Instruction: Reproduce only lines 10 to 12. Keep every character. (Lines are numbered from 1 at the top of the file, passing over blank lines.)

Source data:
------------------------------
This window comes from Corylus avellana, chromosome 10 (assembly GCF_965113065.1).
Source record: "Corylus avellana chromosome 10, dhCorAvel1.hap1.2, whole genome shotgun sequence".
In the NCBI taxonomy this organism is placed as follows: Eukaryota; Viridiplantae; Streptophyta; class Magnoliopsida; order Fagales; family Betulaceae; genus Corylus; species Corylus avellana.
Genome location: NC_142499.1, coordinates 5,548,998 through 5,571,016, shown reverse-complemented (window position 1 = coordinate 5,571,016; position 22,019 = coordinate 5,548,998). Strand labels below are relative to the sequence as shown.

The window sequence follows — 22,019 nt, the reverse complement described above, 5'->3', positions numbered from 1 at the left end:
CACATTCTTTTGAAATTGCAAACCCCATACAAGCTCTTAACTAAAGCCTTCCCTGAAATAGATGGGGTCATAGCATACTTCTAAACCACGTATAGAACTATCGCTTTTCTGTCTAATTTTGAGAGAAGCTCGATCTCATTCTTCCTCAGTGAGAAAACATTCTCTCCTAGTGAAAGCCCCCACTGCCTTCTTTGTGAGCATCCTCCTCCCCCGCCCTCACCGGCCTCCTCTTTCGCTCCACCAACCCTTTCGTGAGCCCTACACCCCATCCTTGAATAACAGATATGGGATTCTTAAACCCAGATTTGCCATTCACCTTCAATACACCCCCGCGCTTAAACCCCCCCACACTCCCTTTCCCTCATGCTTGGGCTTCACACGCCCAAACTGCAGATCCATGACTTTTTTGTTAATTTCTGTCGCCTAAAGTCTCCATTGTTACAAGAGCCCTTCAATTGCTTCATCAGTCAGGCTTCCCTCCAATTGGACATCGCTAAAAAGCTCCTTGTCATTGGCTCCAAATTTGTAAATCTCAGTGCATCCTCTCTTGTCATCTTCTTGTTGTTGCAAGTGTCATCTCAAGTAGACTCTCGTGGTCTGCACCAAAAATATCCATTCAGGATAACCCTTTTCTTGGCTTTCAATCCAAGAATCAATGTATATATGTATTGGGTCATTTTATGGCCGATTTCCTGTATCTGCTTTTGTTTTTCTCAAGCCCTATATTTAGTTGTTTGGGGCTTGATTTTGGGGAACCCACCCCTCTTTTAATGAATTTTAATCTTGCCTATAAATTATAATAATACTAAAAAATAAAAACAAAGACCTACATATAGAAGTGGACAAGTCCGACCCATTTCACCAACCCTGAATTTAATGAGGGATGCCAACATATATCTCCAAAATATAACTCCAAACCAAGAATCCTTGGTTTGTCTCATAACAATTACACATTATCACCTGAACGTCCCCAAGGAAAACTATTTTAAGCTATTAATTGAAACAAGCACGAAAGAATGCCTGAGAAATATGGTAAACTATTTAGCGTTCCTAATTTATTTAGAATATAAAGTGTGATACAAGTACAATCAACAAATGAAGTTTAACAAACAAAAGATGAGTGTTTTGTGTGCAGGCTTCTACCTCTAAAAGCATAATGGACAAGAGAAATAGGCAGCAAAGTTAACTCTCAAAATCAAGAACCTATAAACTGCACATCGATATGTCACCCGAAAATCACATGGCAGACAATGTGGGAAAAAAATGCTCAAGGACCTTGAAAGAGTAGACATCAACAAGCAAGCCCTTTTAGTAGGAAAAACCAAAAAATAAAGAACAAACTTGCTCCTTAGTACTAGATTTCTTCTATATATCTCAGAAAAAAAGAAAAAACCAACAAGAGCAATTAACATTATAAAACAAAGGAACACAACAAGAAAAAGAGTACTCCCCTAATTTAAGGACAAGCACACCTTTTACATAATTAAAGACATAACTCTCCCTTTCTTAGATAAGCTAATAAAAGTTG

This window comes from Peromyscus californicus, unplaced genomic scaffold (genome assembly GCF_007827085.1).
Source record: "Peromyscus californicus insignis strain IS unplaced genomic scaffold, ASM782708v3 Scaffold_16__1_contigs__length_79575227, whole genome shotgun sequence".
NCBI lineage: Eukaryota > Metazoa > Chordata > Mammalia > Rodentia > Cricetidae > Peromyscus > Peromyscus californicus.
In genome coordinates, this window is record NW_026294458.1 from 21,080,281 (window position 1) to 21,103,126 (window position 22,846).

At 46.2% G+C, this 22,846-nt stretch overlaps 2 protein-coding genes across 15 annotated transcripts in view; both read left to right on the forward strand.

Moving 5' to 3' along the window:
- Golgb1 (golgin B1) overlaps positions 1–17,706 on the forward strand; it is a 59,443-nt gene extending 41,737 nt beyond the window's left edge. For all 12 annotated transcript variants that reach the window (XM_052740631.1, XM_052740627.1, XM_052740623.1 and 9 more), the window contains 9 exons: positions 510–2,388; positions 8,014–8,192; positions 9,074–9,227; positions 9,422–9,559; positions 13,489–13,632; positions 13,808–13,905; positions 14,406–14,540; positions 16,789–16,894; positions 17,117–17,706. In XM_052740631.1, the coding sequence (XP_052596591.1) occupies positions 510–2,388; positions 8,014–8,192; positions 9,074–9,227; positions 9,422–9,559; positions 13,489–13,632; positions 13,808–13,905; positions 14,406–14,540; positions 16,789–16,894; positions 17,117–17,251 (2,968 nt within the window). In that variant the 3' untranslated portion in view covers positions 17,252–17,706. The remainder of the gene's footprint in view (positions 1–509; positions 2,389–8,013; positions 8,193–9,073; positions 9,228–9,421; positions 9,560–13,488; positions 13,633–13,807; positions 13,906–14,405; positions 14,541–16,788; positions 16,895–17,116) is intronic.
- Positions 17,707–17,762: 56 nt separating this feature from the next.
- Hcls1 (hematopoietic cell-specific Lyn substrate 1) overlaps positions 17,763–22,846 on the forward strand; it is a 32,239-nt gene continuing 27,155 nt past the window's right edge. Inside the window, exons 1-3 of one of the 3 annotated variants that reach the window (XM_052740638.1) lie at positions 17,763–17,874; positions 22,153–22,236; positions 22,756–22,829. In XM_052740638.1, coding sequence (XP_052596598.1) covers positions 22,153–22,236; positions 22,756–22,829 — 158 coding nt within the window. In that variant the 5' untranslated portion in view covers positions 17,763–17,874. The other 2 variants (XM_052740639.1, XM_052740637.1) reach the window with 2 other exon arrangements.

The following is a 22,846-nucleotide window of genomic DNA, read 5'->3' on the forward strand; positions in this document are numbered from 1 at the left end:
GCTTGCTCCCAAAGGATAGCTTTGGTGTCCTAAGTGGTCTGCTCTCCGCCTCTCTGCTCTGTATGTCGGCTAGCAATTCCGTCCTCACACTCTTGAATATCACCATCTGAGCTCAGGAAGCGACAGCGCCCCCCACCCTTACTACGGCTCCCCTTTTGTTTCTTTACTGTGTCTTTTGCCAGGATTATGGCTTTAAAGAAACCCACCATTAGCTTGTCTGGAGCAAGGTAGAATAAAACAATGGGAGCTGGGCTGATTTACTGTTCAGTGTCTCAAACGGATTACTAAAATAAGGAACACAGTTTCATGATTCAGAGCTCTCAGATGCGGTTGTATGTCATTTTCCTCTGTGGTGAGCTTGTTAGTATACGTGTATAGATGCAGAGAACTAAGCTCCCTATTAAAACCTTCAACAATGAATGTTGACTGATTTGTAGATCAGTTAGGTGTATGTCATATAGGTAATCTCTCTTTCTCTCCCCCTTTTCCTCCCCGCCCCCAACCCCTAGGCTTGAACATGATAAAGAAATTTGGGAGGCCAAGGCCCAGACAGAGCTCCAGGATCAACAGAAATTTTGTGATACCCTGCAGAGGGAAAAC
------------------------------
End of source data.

In genome coordinates, this window is record NW_026294458.1 from 21,080,281 (window position 1) to 21,103,126 (window position 22,846).

At 46.2% G+C, this 22,846-nt stretch overlaps 2 protein-coding genes across 15 annotated transcripts in view; both read left to right on the forward strand.

Moving 5' to 3' along the window: